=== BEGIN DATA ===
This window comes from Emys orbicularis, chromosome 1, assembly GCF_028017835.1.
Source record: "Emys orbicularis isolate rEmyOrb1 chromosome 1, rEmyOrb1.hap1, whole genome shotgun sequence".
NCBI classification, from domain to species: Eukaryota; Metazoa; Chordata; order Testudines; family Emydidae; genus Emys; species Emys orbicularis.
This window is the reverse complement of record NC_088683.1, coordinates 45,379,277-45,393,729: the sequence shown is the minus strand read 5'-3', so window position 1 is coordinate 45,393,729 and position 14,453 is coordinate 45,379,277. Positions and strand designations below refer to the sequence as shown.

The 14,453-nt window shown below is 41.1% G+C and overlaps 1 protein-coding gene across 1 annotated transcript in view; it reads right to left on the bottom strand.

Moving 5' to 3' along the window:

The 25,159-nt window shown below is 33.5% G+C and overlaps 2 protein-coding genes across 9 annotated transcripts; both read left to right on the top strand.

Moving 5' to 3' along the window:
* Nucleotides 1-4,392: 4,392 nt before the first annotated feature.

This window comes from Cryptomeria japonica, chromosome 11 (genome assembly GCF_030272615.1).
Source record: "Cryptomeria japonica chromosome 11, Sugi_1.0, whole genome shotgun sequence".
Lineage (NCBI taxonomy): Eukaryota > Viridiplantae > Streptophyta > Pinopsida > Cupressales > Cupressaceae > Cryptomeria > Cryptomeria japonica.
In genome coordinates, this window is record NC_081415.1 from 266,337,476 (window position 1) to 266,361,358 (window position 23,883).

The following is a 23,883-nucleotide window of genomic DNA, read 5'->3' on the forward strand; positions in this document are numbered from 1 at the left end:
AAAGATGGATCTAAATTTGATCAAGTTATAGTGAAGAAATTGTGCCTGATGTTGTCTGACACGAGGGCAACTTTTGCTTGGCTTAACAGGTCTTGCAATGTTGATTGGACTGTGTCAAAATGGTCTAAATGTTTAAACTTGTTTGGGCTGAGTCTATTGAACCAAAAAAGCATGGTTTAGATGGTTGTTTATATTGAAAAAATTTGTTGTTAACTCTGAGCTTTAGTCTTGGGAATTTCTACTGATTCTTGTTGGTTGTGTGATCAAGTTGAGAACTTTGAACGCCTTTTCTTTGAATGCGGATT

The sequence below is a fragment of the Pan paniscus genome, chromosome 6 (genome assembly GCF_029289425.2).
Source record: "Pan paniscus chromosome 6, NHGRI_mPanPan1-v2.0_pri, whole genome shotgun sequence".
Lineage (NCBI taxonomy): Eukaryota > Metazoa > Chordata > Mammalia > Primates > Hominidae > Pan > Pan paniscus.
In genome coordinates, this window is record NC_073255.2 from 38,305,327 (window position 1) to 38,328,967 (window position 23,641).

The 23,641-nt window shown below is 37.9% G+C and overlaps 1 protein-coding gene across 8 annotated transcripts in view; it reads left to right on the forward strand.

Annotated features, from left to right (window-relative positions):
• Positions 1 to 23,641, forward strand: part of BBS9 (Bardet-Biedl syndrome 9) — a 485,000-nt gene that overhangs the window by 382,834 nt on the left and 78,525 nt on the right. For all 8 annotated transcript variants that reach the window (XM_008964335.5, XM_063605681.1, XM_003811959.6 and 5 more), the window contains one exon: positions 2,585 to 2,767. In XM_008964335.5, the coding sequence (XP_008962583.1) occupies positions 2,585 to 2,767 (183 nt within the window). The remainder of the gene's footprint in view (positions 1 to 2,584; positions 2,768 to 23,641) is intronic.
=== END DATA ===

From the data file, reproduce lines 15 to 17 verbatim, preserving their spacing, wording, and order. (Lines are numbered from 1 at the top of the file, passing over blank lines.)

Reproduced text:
AAAGATGGATCTAAATTTGATCAAGTTATAGTGAAGAAATTGTGCCTGATGTTGTCTGACACGAGGGCAACTTTTGCTTGGCTTAACAGGTCTTGCAATGTTGATTGGACTGTGTCAAAATGGTCTAAATGTTTAAACTTGTTTGGGCTGAGTCTATTGAACCAAAAAAGCATGGTTTAGATGGTTGTTTATATTGAAAAAATTTGTTGTTAACTCTGAGCTTTAGTCTTGGGAATTTCTACTGATTCTTGTTGGTTGTGTGATCAAGTTGAGAACTTTGAACGCCTTTTCTTTGAATGCGGATT

The sequence below is a fragment of the Pan paniscus genome, chromosome 6 (genome assembly GCF_029289425.2).
Source record: "Pan paniscus chromosome 6, NHGRI_mPanPan1-v2.0_pri, whole genome shotgun sequence".